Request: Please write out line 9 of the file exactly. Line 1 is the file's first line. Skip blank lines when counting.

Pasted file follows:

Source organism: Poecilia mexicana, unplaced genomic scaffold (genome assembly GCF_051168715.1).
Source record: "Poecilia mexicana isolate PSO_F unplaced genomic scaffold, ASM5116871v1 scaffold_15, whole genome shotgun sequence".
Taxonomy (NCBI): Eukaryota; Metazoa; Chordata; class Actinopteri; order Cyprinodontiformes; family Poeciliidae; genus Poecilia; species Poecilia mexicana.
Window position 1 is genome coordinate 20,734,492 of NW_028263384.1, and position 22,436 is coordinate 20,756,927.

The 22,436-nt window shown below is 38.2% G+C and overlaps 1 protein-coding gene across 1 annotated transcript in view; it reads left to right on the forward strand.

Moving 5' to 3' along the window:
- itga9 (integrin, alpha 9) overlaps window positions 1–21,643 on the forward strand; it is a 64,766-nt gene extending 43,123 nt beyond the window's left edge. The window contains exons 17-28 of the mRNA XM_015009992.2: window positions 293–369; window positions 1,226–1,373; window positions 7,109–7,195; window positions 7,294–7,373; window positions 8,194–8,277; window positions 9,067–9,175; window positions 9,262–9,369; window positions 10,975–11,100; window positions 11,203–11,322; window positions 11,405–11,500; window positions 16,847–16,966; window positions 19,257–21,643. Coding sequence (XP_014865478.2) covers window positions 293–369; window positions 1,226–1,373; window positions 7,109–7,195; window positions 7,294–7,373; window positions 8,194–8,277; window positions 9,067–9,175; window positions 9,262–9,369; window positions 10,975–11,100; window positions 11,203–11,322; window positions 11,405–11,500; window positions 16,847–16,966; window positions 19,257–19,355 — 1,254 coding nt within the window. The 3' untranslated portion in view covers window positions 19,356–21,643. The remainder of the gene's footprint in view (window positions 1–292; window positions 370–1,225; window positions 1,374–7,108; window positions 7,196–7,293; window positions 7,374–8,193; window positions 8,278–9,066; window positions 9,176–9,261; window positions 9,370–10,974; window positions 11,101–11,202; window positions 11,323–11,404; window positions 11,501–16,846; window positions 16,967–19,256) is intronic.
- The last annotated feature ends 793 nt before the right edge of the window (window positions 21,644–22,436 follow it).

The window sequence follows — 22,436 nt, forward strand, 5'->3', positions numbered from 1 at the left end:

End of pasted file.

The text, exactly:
The window sequence follows — 22,436 nt, forward strand, 5'->3', positions numbered from 1 at the left end: